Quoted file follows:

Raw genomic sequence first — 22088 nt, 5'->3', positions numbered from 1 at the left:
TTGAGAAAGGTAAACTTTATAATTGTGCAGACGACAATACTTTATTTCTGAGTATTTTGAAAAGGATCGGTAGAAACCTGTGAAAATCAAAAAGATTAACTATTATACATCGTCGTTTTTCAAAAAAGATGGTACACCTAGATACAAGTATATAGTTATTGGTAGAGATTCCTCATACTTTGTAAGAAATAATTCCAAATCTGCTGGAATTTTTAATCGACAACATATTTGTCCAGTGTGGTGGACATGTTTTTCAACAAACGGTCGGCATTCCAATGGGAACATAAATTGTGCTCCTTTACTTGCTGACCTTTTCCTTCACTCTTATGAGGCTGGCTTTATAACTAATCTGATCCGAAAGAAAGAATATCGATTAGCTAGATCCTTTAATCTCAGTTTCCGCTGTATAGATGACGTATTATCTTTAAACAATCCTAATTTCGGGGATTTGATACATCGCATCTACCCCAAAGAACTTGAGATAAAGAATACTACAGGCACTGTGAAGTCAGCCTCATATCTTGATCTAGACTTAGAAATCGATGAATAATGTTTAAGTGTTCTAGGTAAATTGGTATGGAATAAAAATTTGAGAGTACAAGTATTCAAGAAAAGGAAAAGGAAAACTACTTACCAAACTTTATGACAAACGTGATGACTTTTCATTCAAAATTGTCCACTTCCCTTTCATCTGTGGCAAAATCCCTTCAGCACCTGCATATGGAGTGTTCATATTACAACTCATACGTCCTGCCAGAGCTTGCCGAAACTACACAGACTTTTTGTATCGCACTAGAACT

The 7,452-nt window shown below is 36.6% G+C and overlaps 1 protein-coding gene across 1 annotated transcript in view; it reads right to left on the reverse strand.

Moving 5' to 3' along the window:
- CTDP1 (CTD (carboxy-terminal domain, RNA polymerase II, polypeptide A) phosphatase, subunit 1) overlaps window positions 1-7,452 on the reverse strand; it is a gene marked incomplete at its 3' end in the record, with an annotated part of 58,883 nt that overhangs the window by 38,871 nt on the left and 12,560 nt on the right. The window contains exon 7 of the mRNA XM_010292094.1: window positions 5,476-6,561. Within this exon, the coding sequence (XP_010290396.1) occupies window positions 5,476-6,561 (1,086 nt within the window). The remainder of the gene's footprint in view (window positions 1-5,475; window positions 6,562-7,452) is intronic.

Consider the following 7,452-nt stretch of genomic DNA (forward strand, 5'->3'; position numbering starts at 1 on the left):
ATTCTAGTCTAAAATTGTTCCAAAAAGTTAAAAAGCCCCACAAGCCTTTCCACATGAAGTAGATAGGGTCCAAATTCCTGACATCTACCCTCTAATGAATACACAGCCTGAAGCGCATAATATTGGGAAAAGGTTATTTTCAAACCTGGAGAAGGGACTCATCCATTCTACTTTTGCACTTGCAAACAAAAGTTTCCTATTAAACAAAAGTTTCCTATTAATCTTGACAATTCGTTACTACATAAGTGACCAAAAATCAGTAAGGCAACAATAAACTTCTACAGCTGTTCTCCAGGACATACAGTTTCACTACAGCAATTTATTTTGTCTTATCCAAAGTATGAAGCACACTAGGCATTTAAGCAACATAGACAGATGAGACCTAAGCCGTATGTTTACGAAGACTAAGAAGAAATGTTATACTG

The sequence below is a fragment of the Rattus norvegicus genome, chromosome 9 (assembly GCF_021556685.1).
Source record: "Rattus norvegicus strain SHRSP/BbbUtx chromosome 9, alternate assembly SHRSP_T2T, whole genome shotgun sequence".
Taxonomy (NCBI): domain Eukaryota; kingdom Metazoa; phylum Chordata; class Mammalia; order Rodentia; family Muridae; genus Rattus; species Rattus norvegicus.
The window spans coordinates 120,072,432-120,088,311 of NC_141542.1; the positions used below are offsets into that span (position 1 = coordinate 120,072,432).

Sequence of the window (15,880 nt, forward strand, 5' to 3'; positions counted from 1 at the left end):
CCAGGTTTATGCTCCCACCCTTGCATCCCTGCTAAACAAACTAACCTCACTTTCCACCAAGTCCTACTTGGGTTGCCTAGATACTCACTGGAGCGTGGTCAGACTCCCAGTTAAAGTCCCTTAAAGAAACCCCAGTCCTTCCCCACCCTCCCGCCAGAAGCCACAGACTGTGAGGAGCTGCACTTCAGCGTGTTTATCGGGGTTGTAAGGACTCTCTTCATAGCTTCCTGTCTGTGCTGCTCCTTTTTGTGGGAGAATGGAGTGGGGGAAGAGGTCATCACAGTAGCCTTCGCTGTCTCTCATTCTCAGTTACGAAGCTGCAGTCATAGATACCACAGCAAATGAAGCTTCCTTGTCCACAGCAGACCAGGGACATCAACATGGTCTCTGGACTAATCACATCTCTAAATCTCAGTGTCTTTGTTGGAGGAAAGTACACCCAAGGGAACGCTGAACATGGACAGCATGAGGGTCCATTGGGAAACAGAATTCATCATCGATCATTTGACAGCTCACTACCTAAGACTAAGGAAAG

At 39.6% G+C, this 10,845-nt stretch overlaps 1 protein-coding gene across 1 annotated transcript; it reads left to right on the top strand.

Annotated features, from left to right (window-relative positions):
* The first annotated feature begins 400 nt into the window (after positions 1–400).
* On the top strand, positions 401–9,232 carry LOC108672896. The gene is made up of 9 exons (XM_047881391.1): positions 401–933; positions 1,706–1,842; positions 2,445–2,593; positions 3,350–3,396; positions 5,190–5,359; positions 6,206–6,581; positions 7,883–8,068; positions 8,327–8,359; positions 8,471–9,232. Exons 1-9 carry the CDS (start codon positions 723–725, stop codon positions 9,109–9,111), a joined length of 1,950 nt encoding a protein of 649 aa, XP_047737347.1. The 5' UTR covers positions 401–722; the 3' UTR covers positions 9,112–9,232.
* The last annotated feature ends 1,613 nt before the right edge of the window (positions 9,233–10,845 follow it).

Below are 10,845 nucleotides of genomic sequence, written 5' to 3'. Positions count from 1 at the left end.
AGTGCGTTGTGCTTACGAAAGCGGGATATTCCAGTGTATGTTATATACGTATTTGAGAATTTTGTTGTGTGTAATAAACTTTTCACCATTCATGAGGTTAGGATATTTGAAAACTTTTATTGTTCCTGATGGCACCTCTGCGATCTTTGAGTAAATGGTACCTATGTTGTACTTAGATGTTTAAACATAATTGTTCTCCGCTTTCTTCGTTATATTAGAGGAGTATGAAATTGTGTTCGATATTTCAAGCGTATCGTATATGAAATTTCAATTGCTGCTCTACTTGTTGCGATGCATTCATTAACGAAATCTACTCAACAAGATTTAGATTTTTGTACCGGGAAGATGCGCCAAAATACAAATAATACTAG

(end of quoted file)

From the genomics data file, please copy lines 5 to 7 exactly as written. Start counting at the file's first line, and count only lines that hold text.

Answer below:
- CTDP1 (CTD (carboxy-terminal domain, RNA polymerase II, polypeptide A) phosphatase, subunit 1) overlaps window positions 1-7,452 on the reverse strand; it is a gene marked incomplete at its 3' end in the record, with an annotated part of 58,883 nt that overhangs the window by 38,871 nt on the left and 12,560 nt on the right. The window contains exon 7 of the mRNA XM_010292094.1: window positions 5,476-6,561. Within this exon, the coding sequence (XP_010290396.1) occupies window positions 5,476-6,561 (1,086 nt within the window). The remainder of the gene's footprint in view (window positions 1-5,475; window positions 6,562-7,452) is intronic.

Consider the following 7,452-nt stretch of genomic DNA (forward strand, 5'->3'; position numbering starts at 1 on the left):
ATTCTAGTCTAAAATTGTTCCAAAAAGTTAAAAAGCCCCACAAGCCTTTCCACATGAAGTAGATAGGGTCCAAATTCCTGACATCTACCCTCTAATGAATACACAGCCTGAAGCGCATAATATTGGGAAAAGGTTATTTTCAAACCTGGAGAAGGGACTCATCCATTCTACTTTTGCACTTGCAAACAAAAGTTTCCTATTAAACAAAAGTTTCCTATTAATCTTGACAATTCGTTACTACATAAGTGACCAAAAATCAGTAAGGCAACAATAAACTTCTACAGCTGTTCTCCAGGACATACAGTTTCACTACAGCAATTTATTTTGTCTTATCCAAAGTATGAAGCACACTAGGCATTTAAGCAACATAGACAGATGAGACCTAAGCCGTATGTTTACGAAGACTAAGAAGAAATGTTATACTG